Bullying online or cyberbullying is when someone uses social media to be nasty to another person to upset or hurt them, embarrass them or make them feel bad. Cyberbullying can negatively impact a person’s mental and physical health and can happen through any online means such as posting, commenting, texting, messaging, memes, images, videos or emails. If you or someone you know is experiencing cyberbullying, block the user and report it in the app or site, as they can usually remove or take down the content, or if they don't help, report it to eSafety to investigate and remove it.

You may find The Family and Youth Institute - How to deal with cyber-bullying checklist helpful.

Scamming has become more common, especially via phone, text and emails. Scams can often appear legitimate and like a real company is reaching out to you. Scammers will often ask for personal information or bank details under the guise of a real company or government agency, such as Australian Post, NSW Government, the Australian Taxation Office or Commonwealth Bank. Other scammers may contact you pretending to be someone you know. Most scam messages also include a link that may contain a hidden virus or will take you to a fake website that will ask for your personal details or ask you to pay a fee. Scams also usually have a sense of urgency as a means to get you to act quickly rather than consider whether it could be a scam.

Below are some examples of different types of scams you may encounter:

Text Scams

Examples of text scams are texts saying you need to pay $1 for Auspost to release your parcel, a text from Linkt asking you to pay an outstanding e-toll trip fee, or a text from your Mum or Dad asking you to transfer them money as they have left the correct debit card at home.

Email Scams

Examples of email scams are emails pretending to be from Netflix asking you to login to update your payment details or an email from Commonwealth Bank asking you to verify your account as there has been suspicious activity detected.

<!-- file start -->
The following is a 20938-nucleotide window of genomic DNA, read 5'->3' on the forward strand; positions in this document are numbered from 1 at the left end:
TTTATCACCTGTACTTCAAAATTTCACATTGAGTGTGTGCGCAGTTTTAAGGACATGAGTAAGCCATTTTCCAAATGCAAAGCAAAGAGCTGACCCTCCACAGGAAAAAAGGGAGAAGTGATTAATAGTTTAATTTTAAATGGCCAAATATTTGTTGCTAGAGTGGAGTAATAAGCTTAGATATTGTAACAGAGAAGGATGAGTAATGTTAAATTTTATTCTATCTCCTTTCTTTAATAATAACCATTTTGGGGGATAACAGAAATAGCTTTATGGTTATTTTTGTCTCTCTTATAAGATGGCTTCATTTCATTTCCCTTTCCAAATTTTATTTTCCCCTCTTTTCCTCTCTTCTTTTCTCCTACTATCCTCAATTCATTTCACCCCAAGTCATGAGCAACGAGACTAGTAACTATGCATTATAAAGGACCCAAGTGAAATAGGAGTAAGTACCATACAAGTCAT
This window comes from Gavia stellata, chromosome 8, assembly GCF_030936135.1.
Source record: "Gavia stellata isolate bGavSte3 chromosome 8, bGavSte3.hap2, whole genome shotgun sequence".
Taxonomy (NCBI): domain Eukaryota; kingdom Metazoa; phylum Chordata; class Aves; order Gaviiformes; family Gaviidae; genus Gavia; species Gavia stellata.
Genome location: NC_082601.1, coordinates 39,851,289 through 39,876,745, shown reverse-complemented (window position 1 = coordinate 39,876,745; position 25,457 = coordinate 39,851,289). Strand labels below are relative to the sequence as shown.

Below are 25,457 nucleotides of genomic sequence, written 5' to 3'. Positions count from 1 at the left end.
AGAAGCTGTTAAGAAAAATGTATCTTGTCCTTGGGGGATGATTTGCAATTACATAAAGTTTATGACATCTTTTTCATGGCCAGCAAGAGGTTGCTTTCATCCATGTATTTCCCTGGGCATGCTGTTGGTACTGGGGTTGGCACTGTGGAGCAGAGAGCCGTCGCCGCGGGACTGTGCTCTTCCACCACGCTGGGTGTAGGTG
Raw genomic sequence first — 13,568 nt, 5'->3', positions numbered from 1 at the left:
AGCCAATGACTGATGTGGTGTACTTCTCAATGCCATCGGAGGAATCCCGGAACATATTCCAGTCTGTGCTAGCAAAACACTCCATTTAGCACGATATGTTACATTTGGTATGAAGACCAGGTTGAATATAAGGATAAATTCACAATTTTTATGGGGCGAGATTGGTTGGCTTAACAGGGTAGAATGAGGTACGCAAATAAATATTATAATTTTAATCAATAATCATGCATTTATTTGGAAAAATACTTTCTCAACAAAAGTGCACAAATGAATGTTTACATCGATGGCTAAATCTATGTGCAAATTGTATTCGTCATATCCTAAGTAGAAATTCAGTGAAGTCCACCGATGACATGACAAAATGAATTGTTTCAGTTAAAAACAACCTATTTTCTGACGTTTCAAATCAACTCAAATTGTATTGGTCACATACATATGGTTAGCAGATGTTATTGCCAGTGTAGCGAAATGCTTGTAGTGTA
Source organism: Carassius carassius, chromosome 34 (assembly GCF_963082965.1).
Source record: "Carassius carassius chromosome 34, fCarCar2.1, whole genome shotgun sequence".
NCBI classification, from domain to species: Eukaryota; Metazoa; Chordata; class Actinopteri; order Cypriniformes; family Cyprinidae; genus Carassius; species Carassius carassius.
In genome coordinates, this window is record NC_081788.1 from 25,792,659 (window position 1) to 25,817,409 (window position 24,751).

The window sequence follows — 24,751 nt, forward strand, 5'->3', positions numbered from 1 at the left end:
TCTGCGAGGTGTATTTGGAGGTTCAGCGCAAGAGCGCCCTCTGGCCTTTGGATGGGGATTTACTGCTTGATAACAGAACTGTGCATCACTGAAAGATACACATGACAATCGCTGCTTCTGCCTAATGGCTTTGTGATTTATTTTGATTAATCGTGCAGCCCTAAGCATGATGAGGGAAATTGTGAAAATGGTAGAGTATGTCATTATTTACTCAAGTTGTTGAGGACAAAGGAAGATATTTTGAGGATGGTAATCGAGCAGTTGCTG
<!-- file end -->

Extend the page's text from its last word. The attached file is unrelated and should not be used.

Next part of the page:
Phone Scams

Examples of phone scams include a call telling you you’ve won a prize or vacation and to pay a small fee to collect your prize or provide your personal details, or a fake debt collector telling you if you don’t pay your outstanding debt, you will face prison time.

What to do if you suspect a scam

  • Do not respond at all if you suspect it is a scam
  • Block the sender
  • Delete the message
  • Report the scammer to Scam Watch or Australian Cyber Security Centre
  • Report to if it has been sent to your student email address, or if the recipient is claiming to be from Macquarie University

It may be hard to keep track of how much time you are spending online as it is easy to get carried away. However, if you are mindful of how often and why you are going online, it can help you gain more balance and have a healthier relationship with technology

Although there are many benefits to the internet, it can become an unhealthy addiction when you spend too much time engaging with it. It should enhance your life, not dominate it. As going online makes your brain release dopamine, the “happy” hormone, it becomes more and more addictive the longer you are on it. Spending too much time online can make study, work and relationships more difficult and cause issues with your physical and mental health.  It can also cause issues such as being less present when you focus on your phone more than the people or situation happening in real life around you, or it can cause you to develop anxiety or body issues when you constantly compare yourself to others you see on social media.

Things you can do to achieve more balance in your relationship with technology include:

  • Put limits on the time you spend on your phone
  • Put your phone on do not disturb or turn off notifications
  • Spend some time outside in nature
  • Devote time to a hobby such as drawing, art, a sport, reading, or spending time with friends
  • Do not start and end your day with checking your phone
  • Delete an app